Dr. Crosby and her colleagues had a few crackers or cookies on hand for the women during the interviews. “I don’t think I saw even one woman eat the crackers, even though they were hungry,” she said. “They all would hide them in their dresses so they could take them back to their children.”

The women also live with the ongoing fear of sexual assault. According to the report, rape is a pervasive problem around the refugee camps, with the women especially vulnerable when they are foraging for firewood or food.

“It is so much easier to look away from victims,” said Mr. Wiesel, in a speech at the White House in 1999. “It is so much easier to avoid such rude interruptions to our work, our dreams, our hopes.”

But indifference to the suffering of others “is what makes the human being inhuman,” he said, adding: “The political prisoner in his cell, the hungry children, the homeless refugees — not to respond to their plight, not to relieve their solitude by offering them a spark of hope is to exile them from human memory. And in denying their humanity, we betray our own.”





Run for Congo Women – Women for Women

11 04 2009

run-for-congo-women2A story on Oprah about the plight of Congo women and what Women for Women International is doing to help them spurred Lisa Shannon of Portland, Oregon to take action. She organized Run for Congo Women to raise money to help the women there and today bloggers are uniting to bring attention to this cause.

I wrote about the incredible HBO documentary The Greatest Silence: Rape in the Congo in a November post. Women and children continue to suffer greatly there. The 3/27/09 United Nations Security Council report of the United Nations Organization Mission in the Democratic Republic of the Congo (MONUC) reports the following:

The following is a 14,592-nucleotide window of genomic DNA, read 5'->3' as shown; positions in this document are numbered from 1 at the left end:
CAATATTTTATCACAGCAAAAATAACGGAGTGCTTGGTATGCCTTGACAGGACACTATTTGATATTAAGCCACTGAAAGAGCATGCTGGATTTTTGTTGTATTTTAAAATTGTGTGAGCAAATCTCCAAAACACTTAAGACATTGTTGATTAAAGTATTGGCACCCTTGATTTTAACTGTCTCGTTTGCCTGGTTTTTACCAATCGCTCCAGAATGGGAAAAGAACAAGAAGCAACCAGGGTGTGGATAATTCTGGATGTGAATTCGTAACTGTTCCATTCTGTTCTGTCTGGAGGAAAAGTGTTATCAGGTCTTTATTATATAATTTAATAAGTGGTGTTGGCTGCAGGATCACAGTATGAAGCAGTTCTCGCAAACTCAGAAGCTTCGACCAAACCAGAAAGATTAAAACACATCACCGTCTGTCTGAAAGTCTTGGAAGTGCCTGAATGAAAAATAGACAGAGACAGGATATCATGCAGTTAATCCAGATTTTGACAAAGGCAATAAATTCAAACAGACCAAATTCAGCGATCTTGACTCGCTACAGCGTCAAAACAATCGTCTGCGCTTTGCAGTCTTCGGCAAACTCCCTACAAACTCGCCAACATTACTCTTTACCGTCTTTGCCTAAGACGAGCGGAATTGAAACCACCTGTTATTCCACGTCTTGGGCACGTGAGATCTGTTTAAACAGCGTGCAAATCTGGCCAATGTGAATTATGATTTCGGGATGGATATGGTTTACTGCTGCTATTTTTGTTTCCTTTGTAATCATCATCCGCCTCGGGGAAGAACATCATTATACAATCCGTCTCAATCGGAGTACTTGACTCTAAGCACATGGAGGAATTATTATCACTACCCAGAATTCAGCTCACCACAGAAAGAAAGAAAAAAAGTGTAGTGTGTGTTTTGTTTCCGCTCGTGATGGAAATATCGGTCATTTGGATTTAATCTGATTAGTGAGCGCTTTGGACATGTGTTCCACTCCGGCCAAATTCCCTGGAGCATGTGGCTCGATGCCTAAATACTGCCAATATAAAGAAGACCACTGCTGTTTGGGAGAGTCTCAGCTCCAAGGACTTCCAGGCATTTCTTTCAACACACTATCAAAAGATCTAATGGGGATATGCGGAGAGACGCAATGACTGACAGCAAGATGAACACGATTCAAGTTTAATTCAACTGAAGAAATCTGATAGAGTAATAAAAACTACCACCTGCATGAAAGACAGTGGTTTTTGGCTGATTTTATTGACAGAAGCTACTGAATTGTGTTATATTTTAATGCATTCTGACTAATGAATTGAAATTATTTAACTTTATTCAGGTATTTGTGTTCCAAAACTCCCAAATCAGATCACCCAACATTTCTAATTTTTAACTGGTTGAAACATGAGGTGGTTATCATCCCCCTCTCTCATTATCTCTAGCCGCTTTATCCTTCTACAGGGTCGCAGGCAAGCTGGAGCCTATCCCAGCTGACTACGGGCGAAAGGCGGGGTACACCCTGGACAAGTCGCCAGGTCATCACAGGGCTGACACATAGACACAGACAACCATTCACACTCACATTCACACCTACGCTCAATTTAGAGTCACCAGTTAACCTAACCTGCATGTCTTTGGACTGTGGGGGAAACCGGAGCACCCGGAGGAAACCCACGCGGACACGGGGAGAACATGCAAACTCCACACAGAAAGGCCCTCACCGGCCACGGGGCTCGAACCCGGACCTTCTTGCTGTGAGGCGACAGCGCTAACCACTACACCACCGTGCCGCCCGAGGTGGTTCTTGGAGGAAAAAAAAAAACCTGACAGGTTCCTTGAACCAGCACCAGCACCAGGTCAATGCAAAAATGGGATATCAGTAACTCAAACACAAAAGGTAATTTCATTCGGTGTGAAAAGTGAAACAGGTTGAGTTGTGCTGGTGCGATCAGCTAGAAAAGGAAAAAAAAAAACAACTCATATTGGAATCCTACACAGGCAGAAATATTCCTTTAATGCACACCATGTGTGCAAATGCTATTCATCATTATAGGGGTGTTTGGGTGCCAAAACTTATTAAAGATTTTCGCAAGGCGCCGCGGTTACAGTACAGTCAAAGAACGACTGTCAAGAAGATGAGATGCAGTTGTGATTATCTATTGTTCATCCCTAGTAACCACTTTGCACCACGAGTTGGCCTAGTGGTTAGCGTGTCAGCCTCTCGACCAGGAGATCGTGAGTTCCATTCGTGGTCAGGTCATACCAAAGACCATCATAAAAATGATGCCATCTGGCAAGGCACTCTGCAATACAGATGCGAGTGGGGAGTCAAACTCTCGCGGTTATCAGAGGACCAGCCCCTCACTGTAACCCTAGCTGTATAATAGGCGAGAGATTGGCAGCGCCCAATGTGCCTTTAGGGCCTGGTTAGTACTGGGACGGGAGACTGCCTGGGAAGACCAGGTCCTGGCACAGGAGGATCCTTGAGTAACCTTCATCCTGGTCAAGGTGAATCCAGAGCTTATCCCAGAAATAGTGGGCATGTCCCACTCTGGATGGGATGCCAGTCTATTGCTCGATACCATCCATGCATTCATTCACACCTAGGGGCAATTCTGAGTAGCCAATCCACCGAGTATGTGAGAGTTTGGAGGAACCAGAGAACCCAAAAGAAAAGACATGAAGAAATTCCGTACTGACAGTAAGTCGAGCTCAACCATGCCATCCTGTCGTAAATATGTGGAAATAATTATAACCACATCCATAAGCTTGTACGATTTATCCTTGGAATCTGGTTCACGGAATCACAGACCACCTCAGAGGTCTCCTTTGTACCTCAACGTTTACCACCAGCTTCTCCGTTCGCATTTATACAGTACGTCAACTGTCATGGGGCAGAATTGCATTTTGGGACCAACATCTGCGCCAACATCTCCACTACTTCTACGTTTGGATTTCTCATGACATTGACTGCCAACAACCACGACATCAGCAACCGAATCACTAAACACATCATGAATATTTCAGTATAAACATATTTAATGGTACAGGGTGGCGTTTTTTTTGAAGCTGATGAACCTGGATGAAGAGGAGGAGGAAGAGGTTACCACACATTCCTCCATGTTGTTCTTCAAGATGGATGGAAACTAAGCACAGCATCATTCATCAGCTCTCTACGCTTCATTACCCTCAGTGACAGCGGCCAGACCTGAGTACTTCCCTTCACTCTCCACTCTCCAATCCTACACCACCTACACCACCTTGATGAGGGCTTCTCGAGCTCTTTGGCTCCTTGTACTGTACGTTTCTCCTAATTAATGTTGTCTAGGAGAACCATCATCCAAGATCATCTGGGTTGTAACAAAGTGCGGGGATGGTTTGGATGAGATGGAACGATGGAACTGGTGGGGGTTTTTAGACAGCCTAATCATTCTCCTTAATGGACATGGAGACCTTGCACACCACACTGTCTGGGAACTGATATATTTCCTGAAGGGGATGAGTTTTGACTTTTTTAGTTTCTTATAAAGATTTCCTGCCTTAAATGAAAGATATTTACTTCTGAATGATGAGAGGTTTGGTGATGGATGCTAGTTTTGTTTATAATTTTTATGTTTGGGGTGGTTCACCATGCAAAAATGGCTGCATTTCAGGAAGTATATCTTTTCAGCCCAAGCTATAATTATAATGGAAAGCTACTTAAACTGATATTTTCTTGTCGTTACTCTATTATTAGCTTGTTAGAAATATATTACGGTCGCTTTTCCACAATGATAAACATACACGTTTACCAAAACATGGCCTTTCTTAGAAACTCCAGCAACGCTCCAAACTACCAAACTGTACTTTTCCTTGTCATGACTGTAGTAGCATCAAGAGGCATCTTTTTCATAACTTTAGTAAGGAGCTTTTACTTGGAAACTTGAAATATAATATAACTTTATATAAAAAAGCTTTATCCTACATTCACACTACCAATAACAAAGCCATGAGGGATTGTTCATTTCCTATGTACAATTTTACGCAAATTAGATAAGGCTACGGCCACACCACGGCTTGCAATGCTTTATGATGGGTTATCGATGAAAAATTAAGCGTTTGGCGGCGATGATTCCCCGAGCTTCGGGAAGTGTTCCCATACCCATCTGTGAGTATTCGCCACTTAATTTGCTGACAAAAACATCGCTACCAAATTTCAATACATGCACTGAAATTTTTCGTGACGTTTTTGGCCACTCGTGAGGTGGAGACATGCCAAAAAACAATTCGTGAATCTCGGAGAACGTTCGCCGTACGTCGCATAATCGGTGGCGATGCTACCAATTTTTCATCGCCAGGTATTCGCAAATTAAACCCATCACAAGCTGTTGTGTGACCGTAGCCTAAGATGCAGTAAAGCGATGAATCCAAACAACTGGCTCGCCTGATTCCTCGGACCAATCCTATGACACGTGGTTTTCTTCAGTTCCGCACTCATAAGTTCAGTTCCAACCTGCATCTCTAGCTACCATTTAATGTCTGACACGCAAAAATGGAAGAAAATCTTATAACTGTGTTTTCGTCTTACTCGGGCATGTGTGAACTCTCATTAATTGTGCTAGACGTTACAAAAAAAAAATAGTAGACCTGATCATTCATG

• As of January, there were an estimated 1.4 million displaced people in the Democratic Republic of the Congo (DRC) with 707,000 of those being in the northern area of the province of Kivu.
  • Attacks on humanitarian workers, human rights, and the socio-economic and financial situation there have worsened “significantly” even since the start of 2009.
  • Members of the Armed Forces of the Democratic Republic of the Congo (FARDC), the Congolese National Police, and other armed groups have committed egregious human rights abuses such as arbitrary executions, torture, extortion, abduction and disappearance of citizens, and rapes.
  • Sexual and gender-based violence continues with 11,00 rapes being reported each month. Varying from area to area, 35% to 50% of the victims are between 10  and 17 years old and 10% were younger than 10 years old.

Lisa Shannon is one person who decided to do something to make a difference. Below is a 2008 video of her speaking about Run for Congo Women. Another video from Women for Women follows that talks about how we can change the lives of women there by sponsoring a Congolese woman or donating to the organization. Go to http://www.womenforwomen.org to find out more or make a donation.





Women Suffer Atrocities Silently in the Congo

23 11 2008

You see it in their eyes. Blank stares. Emotional and physical pain. Hopelessness. Witness to unbelievable violence and cruelty. Abandonment. Silent suffering. Tens of thousands of women of the Democratic Republic of Congo (DRC) are being kidnapped, raped, mutilated, and tortured.